“My doctor feels that whatever I’m doing is working,” says Schirmer, “so to stick with it. And that means making decisions like not taking the drugs right now. He said that if you get a gut feeling that you should be on these medications, then go with it. But if you’re getting a gut feeling that now is not the right time, go with it. So that’s where I’m at as far as deciding when to take medications.”
Schirmer’s twin brother, Mike, who’s also gay, HIV-positive (for 12 years), and a raver (or, rather, “former club kid,” as he puts it), went ahead with the coctail therapy after he came down with crypto and was told he had only a 20-percent chance of recovery. The drugs worked, and he’s in decent health, dancing with abandon at Vibrator, his hair the brightest Day-Glo orange in the room.
Unfortunately, Mike Schirmer couldn’t adhere to the drug regimen, so recently gave up trying – a decision most medical experts warn is fraught with risk.
“Going on medications is a huge decision,” says Tim Teeter, RN, a treatment support services specialist at the San Francisco AIDS Foundation. “All of the medications have side effects. You have to believe that what you’re doing is something you can stick with. At this point, that means for the rest of your life.”
“A wrong take on the situation,” cautions Project Inform’s Brenda Lien, “is, look, this guy [Aaron Schirmer] is living a long time without drugs, so drugs must be bad for you.
A possible explanation for Schirmer’s longevity, Lien offers, quite apart from his raving, is that “some people, for whatever reason, have immune systems better able to function [with HIV].” Moreover, the younger a person is when they’re infected, the better situated they are to fend off the virus. Schirmer was only 16 when he got the virus from his first sex partner.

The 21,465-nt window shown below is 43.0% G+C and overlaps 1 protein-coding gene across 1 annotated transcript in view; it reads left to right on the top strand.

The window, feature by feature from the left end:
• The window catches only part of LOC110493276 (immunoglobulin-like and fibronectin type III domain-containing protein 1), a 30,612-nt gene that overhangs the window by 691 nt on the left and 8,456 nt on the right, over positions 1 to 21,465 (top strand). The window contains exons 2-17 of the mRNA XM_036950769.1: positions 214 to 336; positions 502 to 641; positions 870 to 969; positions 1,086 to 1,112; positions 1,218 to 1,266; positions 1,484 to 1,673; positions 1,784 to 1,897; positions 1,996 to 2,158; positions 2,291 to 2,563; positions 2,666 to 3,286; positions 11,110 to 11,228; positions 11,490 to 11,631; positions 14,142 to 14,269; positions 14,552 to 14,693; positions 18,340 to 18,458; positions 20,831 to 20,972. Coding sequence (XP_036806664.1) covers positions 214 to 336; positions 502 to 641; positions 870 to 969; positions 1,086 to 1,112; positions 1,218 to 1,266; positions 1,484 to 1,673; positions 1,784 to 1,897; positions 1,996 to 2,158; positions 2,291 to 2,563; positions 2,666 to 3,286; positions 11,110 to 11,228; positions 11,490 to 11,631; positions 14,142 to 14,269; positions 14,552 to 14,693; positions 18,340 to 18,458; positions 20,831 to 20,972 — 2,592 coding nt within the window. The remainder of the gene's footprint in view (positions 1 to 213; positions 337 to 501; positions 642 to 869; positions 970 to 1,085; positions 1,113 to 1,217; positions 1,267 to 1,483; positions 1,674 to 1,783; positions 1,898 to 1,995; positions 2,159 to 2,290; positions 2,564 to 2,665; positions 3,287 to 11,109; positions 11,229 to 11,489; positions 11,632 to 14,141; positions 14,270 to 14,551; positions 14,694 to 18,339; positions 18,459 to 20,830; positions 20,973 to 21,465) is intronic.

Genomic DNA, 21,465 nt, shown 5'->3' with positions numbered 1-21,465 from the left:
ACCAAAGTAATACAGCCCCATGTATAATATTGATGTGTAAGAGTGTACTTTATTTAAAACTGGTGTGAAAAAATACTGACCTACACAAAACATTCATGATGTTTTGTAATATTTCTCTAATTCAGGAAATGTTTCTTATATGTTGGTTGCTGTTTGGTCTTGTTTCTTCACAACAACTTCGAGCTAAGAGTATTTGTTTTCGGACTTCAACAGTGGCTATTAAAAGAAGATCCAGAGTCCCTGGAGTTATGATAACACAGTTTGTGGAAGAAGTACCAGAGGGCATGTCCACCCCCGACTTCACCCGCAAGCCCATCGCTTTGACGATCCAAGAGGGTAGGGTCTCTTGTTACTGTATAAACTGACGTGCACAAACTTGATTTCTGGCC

Statistically speaking, Lien adds, Schirmer is only slightly beyond the normal survival curve: “Before combination antiviral therapies, the average time from initial HIV infection to death ranged from 10-12 years. At 13 years, Aaron’s clearly falling outside the norm, but only slightly.”
Still, Lien acknowledges, “Aaron’s system has clearly been able to control the disease. He’s probably a living example that one of the most potent antivirals is the immune system itself.”
Keeping one’s immune system intact, in Schirmer’s view, is best achieved through a positive state of mind, which is why music and dancing help. He refuses to be a victim, instead concentrating on healing energies within himself (which has not prevented him from smoking cigarettes, drinking beer, and indulging in recreational drugs, though he wants to cut back on those habits).
Later this month, Schirmer will travel with his lover Christian, a former punk-rock devoteé who’s not into raves but is way into body piercing and tattoos, to Borneo, a journey he hopes will introduce him to tribal people who, for the most part, never lost their connection with native spirituality (and who have their own style of raving).
“If you’re able to find an outlet,” says Schirmer in his gentle, boyish voice, gazing pensively into the near distance, “to seriously get down to the nitty gritty in your spiritual world and understand why you’re here, what matters, what makes you feel good, what makes you feel more connected to your spirit than anything, you have a much better chance of survival, or at least accepting that you may die.”
A big part of what keeps Schirmer going, according to his friend Sarah (who is attending her first Vibrator), are the people he chooses to have around him: “He’s very emotional, and very open, and he needs people a lot, but it’s selective. His friends are his family. They’re a support group for him that he doesn’t really have from his natural family.”
What draws people to him, Sarah adds, and what makes them want to be with him at his parties, is that “he’s a big dreamer, which I love. There’s a sense of escapism with him. It’s an attractive thing to be around. This person has a depth of feeling and wants to share that.”
This article originally appeared in print in the Bay Area Reporter, August 6, 1998